Aviva opens financial advisory unit in Singapore
UK insurance giant has launched Aviva Financial Advisers, a financial advisory firm to be based in Singapore. The firm is launching with approximately 280 financial advisers and is licensed to advise on a full range of life, health, general insurance and investment products.
Mr Nishit Majmudar, CEO of Aviva Singapore said: “At Aviva, we are very excited about the launch of Aviva Financial Advisers. We hope this move will provide the catalyst for the shift of Singapore’s insurance industry towards more mature markets such as the UK and Australia, where most financial advisers offer solutions from multiple product providers. We believe customers will benefit from greater options to meet their needs.”
The FA channel in Singapore has grown consistently over the last decade. The market share at the end of 2015 was 20 percent. On the other hand, the tied agency channel has declined steadily from 68 percent in 2006 to 39 percent in 2015.
Customers in Singapore are becoming increasingly savvy, as they have greater access to information in today’s digital era. In tandem with improved financial literacy, customers are also expecting more options and accessibility to financial planning advice and solutions that cater to their unique needs and preferences.
An industry-wide web aggregator for insurance products was launched last year, as part of a comprehensive evaluation of the financial advisory industry known as the Financial Advisory Industry Review (FAIR). It allows consumers to quickly compare the features and premiums of similar life insurance products offered by different insurance companies, helping them make informed decisions. The launch of Aviva Financial Advisers is aligned with this initiative – in addition to a comprehensive suite of Aviva solutions across life insurance, health insurance, general insurance and investments, they will also provide customers more choices with access to an extensive range of products from other trusted providers as well.
Majmudar added: “The launch of Aviva Financial Advisers marks an important milestone for Aviva, and signals our strong conviction that the Financial Advisory (FA) channel will dominate the future of insurance. Among all distribution channels, FA firms are best placed to deliver quality holistic financial planning services to their customers.”
Read the July EURO 2016 issue of Business Review Europe magazine.
More than half of FTSE 100 execs suffer pay cuts, freezes
Pay increases for many executives at the largest UK firms have been put on hold since the start of the pandemic with more than half of the FTSE 100 CEOs having had their salaries frozen in 2021, according to new research from PwC.
The research, based on PwC’s analysis of the first 50 FTSE 100 firms to publish their 2021 annual remuneration reports, reveals that 53% of CEOs and 52% of CFOs have had their pay reviews put on hold, compared to 35% and 30%, respectively, last year, pointing to the pandemic as the main reason.
According to Phillippa O’Connor, reward and employment leader at PwC, the current environment and impact of the pandemic has clearly led shareholders to sharpen their pencils when reviewing executive pay levels this year.
“It is clear from the pay outcomes we have seen to date in the FTSE 100 that companies have exercised restraint when it comes to both determining outcomes for the 2020 performance year and settling pay on a forward-looking basis for 2021,” says O’Conoor.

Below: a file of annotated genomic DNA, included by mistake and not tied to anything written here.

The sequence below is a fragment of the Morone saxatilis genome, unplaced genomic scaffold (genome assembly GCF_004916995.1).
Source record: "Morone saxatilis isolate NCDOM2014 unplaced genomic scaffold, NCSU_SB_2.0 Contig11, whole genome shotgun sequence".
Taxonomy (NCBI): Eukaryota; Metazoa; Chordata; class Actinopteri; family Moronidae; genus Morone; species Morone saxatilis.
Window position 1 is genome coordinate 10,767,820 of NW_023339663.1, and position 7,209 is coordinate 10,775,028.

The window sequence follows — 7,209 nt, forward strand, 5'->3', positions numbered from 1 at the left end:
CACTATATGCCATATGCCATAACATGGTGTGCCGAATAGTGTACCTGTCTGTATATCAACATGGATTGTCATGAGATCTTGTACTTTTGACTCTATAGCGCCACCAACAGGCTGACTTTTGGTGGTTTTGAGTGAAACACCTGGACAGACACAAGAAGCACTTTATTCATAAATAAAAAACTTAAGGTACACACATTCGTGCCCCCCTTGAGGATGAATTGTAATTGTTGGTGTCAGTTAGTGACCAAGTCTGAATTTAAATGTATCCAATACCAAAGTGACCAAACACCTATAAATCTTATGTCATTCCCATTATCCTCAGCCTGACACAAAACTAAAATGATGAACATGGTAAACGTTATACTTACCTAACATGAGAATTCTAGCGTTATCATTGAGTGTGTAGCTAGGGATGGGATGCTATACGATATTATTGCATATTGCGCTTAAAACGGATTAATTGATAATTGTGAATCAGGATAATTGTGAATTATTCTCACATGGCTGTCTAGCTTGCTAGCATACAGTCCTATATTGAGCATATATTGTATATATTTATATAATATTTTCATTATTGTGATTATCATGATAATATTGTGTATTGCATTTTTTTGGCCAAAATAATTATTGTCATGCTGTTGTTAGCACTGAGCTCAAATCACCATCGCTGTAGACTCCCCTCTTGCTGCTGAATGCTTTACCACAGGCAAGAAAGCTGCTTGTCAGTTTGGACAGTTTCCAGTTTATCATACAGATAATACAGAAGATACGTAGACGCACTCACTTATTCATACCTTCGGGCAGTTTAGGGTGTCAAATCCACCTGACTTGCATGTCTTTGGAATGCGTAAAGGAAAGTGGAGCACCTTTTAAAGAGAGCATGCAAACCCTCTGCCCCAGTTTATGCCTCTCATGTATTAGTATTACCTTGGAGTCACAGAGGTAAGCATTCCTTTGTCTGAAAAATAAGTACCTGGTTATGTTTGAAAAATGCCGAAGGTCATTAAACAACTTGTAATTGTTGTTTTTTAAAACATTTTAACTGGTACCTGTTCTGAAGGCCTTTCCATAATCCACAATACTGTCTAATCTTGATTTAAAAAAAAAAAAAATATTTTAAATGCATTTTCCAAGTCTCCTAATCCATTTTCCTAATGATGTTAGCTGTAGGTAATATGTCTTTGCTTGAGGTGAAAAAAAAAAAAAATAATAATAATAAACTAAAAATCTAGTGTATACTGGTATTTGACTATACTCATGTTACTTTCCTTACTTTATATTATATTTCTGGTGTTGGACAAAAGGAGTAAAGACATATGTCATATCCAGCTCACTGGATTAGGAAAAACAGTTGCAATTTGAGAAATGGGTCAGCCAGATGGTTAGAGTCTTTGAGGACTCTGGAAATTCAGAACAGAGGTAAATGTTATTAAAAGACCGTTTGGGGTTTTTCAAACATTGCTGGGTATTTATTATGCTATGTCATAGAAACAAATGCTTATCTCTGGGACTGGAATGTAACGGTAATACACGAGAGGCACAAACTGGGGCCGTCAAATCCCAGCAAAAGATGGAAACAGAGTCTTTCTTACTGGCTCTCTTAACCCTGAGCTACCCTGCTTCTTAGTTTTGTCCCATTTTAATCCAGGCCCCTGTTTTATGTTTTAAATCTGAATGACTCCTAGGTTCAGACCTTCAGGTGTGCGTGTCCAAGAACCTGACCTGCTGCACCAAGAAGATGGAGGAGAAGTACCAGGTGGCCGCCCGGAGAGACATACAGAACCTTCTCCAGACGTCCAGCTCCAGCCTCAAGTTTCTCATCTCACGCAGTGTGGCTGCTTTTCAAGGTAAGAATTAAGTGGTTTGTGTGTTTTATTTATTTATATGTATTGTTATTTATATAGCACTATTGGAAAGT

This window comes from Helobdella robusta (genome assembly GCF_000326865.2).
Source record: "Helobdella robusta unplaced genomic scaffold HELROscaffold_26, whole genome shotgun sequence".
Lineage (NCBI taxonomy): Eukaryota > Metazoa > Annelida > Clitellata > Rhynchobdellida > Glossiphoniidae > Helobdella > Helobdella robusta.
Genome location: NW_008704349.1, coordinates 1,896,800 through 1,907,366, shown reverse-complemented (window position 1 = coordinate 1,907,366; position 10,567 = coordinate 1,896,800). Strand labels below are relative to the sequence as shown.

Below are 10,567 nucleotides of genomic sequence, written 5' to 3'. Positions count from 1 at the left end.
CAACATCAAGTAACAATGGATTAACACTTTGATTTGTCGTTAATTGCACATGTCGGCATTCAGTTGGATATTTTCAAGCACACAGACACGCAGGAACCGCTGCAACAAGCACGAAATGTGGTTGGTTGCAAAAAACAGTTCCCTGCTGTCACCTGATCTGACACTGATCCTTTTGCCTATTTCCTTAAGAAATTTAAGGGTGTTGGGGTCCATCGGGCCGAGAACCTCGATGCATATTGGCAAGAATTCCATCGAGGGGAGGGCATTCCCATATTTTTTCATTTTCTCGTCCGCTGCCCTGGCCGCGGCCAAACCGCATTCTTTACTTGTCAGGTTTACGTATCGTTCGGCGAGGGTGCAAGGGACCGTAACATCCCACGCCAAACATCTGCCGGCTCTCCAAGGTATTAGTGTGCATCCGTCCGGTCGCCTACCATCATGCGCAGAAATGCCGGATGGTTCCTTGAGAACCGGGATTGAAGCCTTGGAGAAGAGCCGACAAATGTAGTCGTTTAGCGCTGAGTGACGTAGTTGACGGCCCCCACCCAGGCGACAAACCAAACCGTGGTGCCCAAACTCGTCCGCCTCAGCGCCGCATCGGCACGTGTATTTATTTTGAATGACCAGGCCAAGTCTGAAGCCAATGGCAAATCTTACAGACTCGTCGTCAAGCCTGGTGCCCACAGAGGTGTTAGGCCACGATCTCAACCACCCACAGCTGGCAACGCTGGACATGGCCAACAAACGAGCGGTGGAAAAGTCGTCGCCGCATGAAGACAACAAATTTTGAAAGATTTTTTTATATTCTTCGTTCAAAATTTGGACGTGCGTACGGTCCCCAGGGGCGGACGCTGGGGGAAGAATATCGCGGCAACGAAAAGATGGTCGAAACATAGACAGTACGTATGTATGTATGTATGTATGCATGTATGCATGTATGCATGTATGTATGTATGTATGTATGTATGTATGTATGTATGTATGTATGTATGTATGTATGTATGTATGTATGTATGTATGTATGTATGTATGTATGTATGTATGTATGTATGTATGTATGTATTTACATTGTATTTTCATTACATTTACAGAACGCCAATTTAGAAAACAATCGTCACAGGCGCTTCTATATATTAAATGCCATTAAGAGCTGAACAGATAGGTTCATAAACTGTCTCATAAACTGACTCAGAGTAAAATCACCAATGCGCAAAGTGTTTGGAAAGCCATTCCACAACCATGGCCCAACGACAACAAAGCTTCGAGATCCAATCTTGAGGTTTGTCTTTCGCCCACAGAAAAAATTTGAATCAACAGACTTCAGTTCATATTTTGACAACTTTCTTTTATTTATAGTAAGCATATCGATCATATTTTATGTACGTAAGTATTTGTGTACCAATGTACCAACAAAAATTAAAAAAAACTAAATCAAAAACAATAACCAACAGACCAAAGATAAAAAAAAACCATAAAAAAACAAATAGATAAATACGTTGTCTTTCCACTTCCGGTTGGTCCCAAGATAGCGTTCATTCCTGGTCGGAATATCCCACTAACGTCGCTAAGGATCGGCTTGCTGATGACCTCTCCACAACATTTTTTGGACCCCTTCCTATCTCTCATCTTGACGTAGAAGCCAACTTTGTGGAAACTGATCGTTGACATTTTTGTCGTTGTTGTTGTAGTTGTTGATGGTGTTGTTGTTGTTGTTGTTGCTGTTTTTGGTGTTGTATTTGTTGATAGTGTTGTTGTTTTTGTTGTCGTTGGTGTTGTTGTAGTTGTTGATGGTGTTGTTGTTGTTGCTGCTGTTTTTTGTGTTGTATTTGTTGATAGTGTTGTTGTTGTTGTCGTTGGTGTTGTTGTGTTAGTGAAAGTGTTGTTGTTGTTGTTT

Bonuses, grants and pensions also affected
But that’s not all. Around a third (31%) of companies either waived, cancelled or reduced their 2020 annual bonuses, with the average payout dropping from just uhnder £1.1m to £843,000.
When it comes 2021 long-term incentive plan (LTIP) grants, these have also been revised in light of the economic impact of the pandemic with 45% of firms making some adjustment to their award, including retaining discretion to adjust outcomes at vesting in respect of windfall gains, reducing grant size, delaying the grant, and even canceling the award altogether.
The study shows that pension levels for incumbent CEOs remain at 15% of their salary, falling to 10% for new hires, bringing them in line with the wider workforce. Eight out of 10 FTSE 100 companies will have aligned incumbent pension levels with those for the wider workforce by the end of 2022.
O’Connor warns that moving forward into AGM season, there is likely to be added scrutiny around any pay rises that are greater than those for the wider workforce and on incentive outcomes that are “either not aligned with business performance or do not take into account the company’s approach towards matters such as diviends and government support”.
What announcements did UK's big firms make?
Back in April 2020, as the pandemic was just getting started, a number of UK companies, mainly insurance and banking stepped forward to review remuneration packages in response to the economic implications of the COVID-19 crisis.
British insurance giant Aviva announced that basic pay increases for its executive directors and the Aviva leadership team would be paused, while the executive directors of Prudential offered that their salaries be reduced and RSA confirmed its exec directors and executive committee would not be receiving cash bonuses for the current year.
The same was true in banking and finance with TSB announcing that its 10-strong executive committee would give up their bonuses in 2020, while Barclays said its chief executive, finance director and chairman would each give a third of their fixed pay for the next six months to charities. Lloyds cancelled its bonus payments and pay reviews in 2020
Other big UK firms including Ryanair, Taylor Wimpey and Rentokil all committed to reducing their executives pay packages.